Alameda Frugal Family: Burgers, Baubles and Bread

Your guide to thrifty tips, tricks, and tools on the Island and beyond.

Best Wishes for  — the ultra-hip card and gift store at 1428 Park Street. They're closing their doors for good Saturday night and urging customers with gift certificates to use them this week. All regular merchandise is 40 percent off; Christmas and Halloween goods are 60 percent off. I hear there's not a lot left, but you still might be able to find something for a baby shower, birthday gift or upcoming holiday.

Kid Meals for Adults -- This is a cherished Frugal Family secret and one I'm finally ready to reveal. You know how most restaurants only let kids order off the kids' menus? That's not the case at , where adults with kid-sized appetites can order a kid-sized burger (which is still a full quarter pound). Add some of their fabulous onion rings or cole slaw and you've got a full meal for less-than-full price.

Books on Tape Galore: As you're getting ready for summer car trips, remember this:  has a huge collection of audio books to help you while away the miles. The Bay Farm branch (which has been , by the way) alone has more than 250 books on tape for adults — plus a collection of recorded teen and kid books, too.  All free unless you miss the due date, of course.

DIY Bread: Everyone says that buying processed food is more expensive than making it from scratch, but have you ever put the theory to the test? This week I decided to calculate the cost of making versus buying two loaves of white sandwich bread. At the end of the day, my bread cost about $1 per loaf (that's .40 cents for the flour, .5 cents for the sugar, .40 cents for the milk, .50 cents for the yeast, and 50 cents for the butter), versus $3 to $5 for packaged white bread. That's a good deal.

Think you don't have time to make bread? It takes about 15 minutes to get the dough ready, then a couple of hours for rising and baking.  That's easy enough on a day when you're around the house and it fills the whole house with wonderfully down-home aroma.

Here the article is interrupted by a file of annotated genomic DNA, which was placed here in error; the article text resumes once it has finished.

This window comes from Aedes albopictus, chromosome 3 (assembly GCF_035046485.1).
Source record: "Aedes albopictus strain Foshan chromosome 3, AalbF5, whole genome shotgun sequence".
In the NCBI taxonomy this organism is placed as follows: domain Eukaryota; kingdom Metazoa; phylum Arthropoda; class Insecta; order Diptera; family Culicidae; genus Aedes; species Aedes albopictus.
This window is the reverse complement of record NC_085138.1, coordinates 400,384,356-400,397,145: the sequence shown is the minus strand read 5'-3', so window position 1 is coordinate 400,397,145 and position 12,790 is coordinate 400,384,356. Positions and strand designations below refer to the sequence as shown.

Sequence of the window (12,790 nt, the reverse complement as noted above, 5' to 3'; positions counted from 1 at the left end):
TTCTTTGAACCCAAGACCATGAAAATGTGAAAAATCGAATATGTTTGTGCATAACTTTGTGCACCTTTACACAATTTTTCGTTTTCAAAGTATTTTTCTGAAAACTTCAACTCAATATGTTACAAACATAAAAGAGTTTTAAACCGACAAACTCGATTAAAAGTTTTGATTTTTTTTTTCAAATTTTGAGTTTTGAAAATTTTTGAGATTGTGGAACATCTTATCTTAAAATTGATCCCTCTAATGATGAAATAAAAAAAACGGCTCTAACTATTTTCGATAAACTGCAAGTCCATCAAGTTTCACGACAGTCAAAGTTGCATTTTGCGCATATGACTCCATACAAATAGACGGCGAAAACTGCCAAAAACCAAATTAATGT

Yenju Chen May 18, 2011 at 01:33 PM
Better yet, get the library's digital books and download audiobooks to your mp3 player. No worries of losing discs or tapes, and never get a fine for late books!
Donna Eyestone May 18, 2011 at 01:42 PM
What's your bread recipe?
Cecelia Leong May 18, 2011 at 03:01 PM
If you use a bread machine and buy your ingredients in bulk, the cost per loaf drops to an amazingly low 25-50 cents per loaf, depending on your preferences (whole wheat or not, olive oil, butter or whatever). My child sets up the ingredients, hits the timer and we wake to the smell of fresh-baked bread.
Kimberlee MacVicar May 18, 2011 at 03:59 PM
With permission from "Alameda Patch," I write to mention another frugal event happening this weekend: a Children's Clothing Swap of infant through preschool sizes, Sunday, May 22, at Temple Israel (3183 Mecartney Road, Alameda, CA 94502). Drop-off time is from 9-10 a.m. with the swap happening from 11 a.m. to 1 p.m. Price: $5 w/bag of clothes, $10 without and $5 for any additional bags to fill. Download flier on Patch's Event's page to share. Questions: templeisraelevents@yahoo.com. An environmentally and budget-friendly way to help families dress their kids. Expectant parents and grandparents encouraged to attend. Thank you Alameda Patch!!
Susan Davis May 18, 2011 at 04:22 PM
Cecelia -- thanks for mentioning the bread machine. Yes, that saves time for people! And Donna, I am so glad you asked about the recipe, because I get such a kick out of it. I followed Bernard Clayton's recipe for "Sister Virginia's Daily Loaf." Sister Virginia, Clayton explains, was a Shaker and the Shakers were fine bakers. "As that was a celibate order," he writes, "all members were gone by the mid-1920s, but Sister Virginia earned for herself a certain immortality for creating this fine bread." [Bernard Clayton's New Complete book of Breads.]


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